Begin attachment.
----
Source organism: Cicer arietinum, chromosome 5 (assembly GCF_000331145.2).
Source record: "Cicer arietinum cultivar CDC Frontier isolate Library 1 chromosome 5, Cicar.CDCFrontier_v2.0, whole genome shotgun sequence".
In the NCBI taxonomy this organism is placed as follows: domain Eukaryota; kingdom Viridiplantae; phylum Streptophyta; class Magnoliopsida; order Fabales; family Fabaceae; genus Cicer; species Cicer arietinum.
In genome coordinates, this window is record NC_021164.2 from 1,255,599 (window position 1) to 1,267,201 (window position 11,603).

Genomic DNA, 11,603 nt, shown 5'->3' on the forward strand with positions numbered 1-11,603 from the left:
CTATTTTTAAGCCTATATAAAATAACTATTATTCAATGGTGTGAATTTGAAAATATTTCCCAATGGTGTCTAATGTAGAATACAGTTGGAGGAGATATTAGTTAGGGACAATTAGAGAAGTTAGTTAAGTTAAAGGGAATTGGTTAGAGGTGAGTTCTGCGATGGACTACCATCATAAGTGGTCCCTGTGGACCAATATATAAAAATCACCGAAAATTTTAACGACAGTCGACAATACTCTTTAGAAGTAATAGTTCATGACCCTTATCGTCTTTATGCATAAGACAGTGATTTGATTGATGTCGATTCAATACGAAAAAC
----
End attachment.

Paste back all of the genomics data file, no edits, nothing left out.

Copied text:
Source organism: Cicer arietinum, chromosome 5 (assembly GCF_000331145.2).
Source record: "Cicer arietinum cultivar CDC Frontier isolate Library 1 chromosome 5, Cicar.CDCFrontier_v2.0, whole genome shotgun sequence".
In the NCBI taxonomy this organism is placed as follows: domain Eukaryota; kingdom Viridiplantae; phylum Streptophyta; class Magnoliopsida; order Fabales; family Fabaceae; genus Cicer; species Cicer arietinum.
In genome coordinates, this window is record NC_021164.2 from 1,255,599 (window position 1) to 1,267,201 (window position 11,603).

Genomic DNA, 11,603 nt, shown 5'->3' on the forward strand with positions numbered 1-11,603 from the left:
CTATTTTTAAGCCTATATAAAATAACTATTATTCAATGGTGTGAATTTGAAAATATTTCCCAATGGTGTCTAATGTAGAATACAGTTGGAGGAGATATTAGTTAGGGACAATTAGAGAAGTTAGTTAAGTTAAAGGGAATTGGTTAGAGGTGAGTTCTGCGATGGACTACCATCATAAGTGGTCCCTGTGGACCAATATATAAAAATCACCGAAAATTTTAACGACAGTCGACAATACTCTTTAGAAGTAATAGTTCATGACCCTTATCGTCTTTATGCATAAGACAGTGATTTGATTGATGTCGATTCAATACGAAAAAC